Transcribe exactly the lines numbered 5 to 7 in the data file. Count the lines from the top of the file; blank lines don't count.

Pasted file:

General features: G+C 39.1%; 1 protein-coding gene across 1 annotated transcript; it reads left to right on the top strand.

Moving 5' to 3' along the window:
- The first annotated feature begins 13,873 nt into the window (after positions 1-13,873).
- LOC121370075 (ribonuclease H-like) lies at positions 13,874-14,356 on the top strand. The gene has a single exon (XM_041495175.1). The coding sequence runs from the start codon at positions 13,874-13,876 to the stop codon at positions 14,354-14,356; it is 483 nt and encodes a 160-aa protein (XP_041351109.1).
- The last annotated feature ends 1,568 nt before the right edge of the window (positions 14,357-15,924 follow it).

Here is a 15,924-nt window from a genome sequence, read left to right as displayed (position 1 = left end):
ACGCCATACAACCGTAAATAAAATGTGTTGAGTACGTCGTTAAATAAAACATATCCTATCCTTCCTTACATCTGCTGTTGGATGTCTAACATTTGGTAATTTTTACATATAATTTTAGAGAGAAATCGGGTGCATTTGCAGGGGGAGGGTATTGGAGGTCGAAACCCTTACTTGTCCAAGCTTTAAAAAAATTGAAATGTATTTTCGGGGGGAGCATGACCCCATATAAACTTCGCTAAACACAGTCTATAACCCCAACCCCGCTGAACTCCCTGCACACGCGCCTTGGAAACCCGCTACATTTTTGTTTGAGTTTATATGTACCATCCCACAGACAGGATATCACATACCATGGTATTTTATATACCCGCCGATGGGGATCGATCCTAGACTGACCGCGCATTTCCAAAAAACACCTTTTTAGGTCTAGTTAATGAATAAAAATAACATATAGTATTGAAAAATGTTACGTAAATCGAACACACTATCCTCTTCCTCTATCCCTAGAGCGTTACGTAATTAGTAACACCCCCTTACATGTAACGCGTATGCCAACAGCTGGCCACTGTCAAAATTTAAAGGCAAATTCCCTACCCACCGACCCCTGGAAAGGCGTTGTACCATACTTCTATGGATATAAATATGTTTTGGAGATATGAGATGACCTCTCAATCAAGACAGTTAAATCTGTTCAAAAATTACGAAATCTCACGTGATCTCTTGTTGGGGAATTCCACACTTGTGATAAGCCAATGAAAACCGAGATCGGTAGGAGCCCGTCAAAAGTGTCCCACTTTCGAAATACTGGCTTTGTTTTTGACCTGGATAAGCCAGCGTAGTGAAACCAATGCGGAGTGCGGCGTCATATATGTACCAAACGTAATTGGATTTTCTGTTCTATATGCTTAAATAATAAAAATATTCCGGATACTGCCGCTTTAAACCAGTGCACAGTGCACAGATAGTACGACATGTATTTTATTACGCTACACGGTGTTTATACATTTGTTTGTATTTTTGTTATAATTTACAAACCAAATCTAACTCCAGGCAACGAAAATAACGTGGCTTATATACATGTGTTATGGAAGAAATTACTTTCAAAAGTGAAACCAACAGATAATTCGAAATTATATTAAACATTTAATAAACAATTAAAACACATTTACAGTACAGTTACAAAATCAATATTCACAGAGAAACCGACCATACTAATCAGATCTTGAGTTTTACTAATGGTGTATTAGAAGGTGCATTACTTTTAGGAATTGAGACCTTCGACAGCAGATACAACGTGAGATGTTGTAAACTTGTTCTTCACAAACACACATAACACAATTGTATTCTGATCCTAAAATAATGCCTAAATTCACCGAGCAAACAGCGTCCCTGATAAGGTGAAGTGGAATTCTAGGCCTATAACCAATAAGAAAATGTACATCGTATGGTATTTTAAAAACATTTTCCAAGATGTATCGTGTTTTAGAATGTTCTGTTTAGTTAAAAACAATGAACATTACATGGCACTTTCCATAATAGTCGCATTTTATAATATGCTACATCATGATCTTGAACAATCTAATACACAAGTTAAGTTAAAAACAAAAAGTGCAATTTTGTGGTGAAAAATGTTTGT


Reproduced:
- The last annotated feature ends 1,568 nt before the right edge of the window (positions 14,357-15,924 follow it).

Here is a 15,924-nt window from a genome sequence, read left to right as displayed (position 1 = left end):
ACGCCATACAACCGTAAATAAAATGTGTTGAGTACGTCGTTAAATAAAACATATCCTATCCTTCCTTACATCTGCTGTTGGATGTCTAACATTTGGTAATTTTTACATATAATTTTAGAGAGAAATCGGGTGCATTTGCAGGGGGAGGGTATTGGAGGTCGAAACCCTTACTTGTCCAAGCTTTAAAAAAATTGAAATGTATTTTCGGGGGGAGCATGACCCCATATAAACTTCGCTAAACACAGTCTATAACCCCAACCCCGCTGAACTCCCTGCACACGCGCCTTGGAAACCCGCTACATTTTTGTTTGAGTTTATATGTACCATCCCACAGACAGGATATCACATACCATGGTATTTTATATACCCGCCGATGGGGATCGATCCTAGACTGACCGCGCATTTCCAAAAAACACCTTTTTAGGTCTAGTTAATGAATAAAAATAACATATAGTATTGAAAAATGTTACGTAAATCGAACACACTATCCTCTTCCTCTATCCCTAGAGCGTTACGTAATTAGTAACACCCCCTTACATGTAACGCGTATGCCAACAGCTGGCCACTGTCAAAATTTAAAGGCAAATTCCCTACCCACCGACCCCTGGAAAGGCGTTGTACCATACTTCTATGGATATAAATATGTTTTGGAGATATGAGATGACCTCTCAATCAAGACAGTTAAATCTGTTCAAAAATTACGAAATCTCACGTGATCTCTTGTTGGGGAATTCCACACTTGTGATAAGCCAATGAAAACCGAGATCGGTAGGAGCCCGTCAAAAGTGTCCCACTTTCGAAATACTGGCTTTGTTTTTGACCTGGATAAGCCAGCGTAGTGAAACCAATGCGGAGTGCGGCGTCATATATGTACCAAACGTAATTGGATTTTCTGTTCTATATGCTTAAATAATAAAAATATTCCGGATACTGCCGCTTTAAACCAGTGCACAGTGCACAGATAGTACGACATGTATTTTATTACGCTACACGGTGTTTATACATTTGTTTGTATTTTTGTTATAATTTACAAACCAAATCTAACTCCAGGCAACGAAAATAACGTGGCTTATATACATGTGTTATGGAAGAAATTACTTTCAAAAGTGAAACCAACAGATAATTCGAAATTATATTAAACATTTAATAAACAATTAAAACACATTTACAGTACAGTTACAAAATCAATATTCACAGAGAAACCGACCATACTAATCAGATCTTGAGTTTTACTAATGGTGTATTAGAAGGTGCATTACTTTTAGGAATTGAGACCTTCGACAGCAGATACAACGTGAGATGTTGTAAACTTGTTCTTCACAAACACACATAACACAATTGTATTCTGATCCTAAAATAATGCCTAAATTCACCGAGCAAACAGCGTCCCTGATAAGGTGAAGTGGAATTCTAGGCCTATAACCAATAAGAAAATGTACATCGTATGGTATTTTAAAAACATTTTCCAAGATGTATCGTGTTTTAGAATGTTCTGTTTAGTTAAAAACAATGAACATTACATGGCACTTTCCATAATAGTCGCATTTTATAATATGCTACATCATGATCTTGAACAATCTAATACACAAGTTAAGTTAAAAACAAAAAGTGCAATTTTGTGGTGAAAAATGTTTGT